Health Law Keyed to Furrow
Yath v. Fairview Clinics, N.P.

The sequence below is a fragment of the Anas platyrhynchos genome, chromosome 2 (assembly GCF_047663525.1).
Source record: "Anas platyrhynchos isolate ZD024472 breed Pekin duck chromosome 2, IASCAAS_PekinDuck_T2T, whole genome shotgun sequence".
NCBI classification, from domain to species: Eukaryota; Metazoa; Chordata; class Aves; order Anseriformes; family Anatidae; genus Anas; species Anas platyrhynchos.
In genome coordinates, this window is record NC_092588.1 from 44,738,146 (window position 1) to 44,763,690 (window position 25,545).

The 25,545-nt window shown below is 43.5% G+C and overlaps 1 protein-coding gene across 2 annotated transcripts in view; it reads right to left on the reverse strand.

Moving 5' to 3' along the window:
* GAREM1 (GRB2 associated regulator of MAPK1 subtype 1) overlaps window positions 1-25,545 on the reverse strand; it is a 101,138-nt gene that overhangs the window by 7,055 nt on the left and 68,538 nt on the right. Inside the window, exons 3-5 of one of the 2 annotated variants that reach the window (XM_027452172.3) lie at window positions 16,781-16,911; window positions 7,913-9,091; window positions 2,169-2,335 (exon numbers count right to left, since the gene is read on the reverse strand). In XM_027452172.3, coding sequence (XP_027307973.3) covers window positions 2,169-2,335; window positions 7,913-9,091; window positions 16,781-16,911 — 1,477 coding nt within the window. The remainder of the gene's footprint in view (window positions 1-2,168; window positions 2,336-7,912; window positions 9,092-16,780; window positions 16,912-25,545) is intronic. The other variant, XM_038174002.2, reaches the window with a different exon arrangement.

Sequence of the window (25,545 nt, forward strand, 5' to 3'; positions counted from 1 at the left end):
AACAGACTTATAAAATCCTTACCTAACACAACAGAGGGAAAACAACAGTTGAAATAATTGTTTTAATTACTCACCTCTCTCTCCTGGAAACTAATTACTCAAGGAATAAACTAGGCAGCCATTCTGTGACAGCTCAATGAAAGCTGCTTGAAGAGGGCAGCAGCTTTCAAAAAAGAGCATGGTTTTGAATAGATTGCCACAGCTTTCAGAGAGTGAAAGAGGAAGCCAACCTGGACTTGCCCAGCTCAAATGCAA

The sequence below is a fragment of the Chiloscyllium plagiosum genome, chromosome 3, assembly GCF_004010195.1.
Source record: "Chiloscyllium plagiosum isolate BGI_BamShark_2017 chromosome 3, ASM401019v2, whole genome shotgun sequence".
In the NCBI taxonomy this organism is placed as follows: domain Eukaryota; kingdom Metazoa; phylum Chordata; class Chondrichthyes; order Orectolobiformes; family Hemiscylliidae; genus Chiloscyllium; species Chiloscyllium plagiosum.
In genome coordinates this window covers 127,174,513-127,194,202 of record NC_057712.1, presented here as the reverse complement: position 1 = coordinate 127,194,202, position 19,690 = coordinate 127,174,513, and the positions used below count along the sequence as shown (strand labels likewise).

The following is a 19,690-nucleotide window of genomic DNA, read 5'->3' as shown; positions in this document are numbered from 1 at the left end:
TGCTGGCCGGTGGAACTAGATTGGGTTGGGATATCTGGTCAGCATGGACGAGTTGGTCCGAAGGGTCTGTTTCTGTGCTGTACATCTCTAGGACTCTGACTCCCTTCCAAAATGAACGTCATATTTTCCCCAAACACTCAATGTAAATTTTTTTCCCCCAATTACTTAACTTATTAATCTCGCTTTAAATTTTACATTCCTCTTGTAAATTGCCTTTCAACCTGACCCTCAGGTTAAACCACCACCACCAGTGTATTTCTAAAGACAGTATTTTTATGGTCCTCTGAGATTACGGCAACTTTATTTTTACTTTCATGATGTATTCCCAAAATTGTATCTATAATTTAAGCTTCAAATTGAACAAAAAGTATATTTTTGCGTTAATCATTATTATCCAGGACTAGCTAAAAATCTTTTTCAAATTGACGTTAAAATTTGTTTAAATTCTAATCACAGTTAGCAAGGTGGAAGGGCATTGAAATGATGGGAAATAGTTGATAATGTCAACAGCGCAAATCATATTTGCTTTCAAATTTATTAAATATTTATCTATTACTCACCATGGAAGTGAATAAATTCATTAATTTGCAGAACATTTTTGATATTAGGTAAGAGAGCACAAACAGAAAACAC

Candace Yath (Plaintiff) was a patient at Fairview Cedar Ridge Clinic (Defendant) where she went for an appointment. She told the doctor she had a new sex partner and wanted to be tested for sexually transmitted diseases. In violation of Fairview's (Defendant) policy, Navy Tek (Defendant), a medical assistant employed at Fairview and related to Plaintiff's husband, read Plaintiff's file and found out Plaintiff's appointment was to be screened for sexually transmitted diseases because of having a new sex partner, and that she was afterward diagnosed with a sexually transmitted disease. Tek (Defendant) then sent an e-mail to Net Phat (Defendant) who was related to both Tek (Defendant) and Plaintiff by marriage, and who worked at Fairview as a medical records coder. With no authorization, Phat (Defendant) used her position to gain access to Plaintiff's medical record and then shared the information with others, including Plaintiff's husband, who she was separated from. When Plaintiff learned that Tek (Defendant) had read her medical file and also shared the information with Phat (Defendant), she contacted the hospital (Defendant), which conducted an investigation. The results confirmed both the wrongful access to Plaintiff's medical file and the disclosure that followed of her personal information. Eventually it was discovered that Tek's (Defendant) sister, Molyka Mao (Defendant), had created a disparaging Internet webpage at MySpace.com using the name "Rotten Candy" with information posted that Tek (Defendant) obtained from Plaintiff's medical file. A photograph of Plaintiff was included on the webpage which stated that "Rotten Candy" has a sexually transmitted disease, that she recently cheated on her husband, and that she was addicted to plastic surgery. The page listed six "friends" which indicated at least those six people had viewed the page. Plaintiff sued Defendants Tek, Mao, Phat and Fairview on a variety of theories. She sued all of them directly for invasion of her privacy and all except Mao for breach of a confidential relationship. She sued Defendants Tek, Mao and Phat for intentional infliction of emotional distress. Plaintiff sued Fairview for negligent infliction of emotional stress. In addition, she sued all the defendants directly for violating a state statute when they disclosed information obtained from her medical file. Eventually, the district court granted summary judgment in the defendant's favor, specifically on the issues of invasion of privacy and whether the state statute was preempted by the Health Insurance Portability and Accountability Act (HIPAA).
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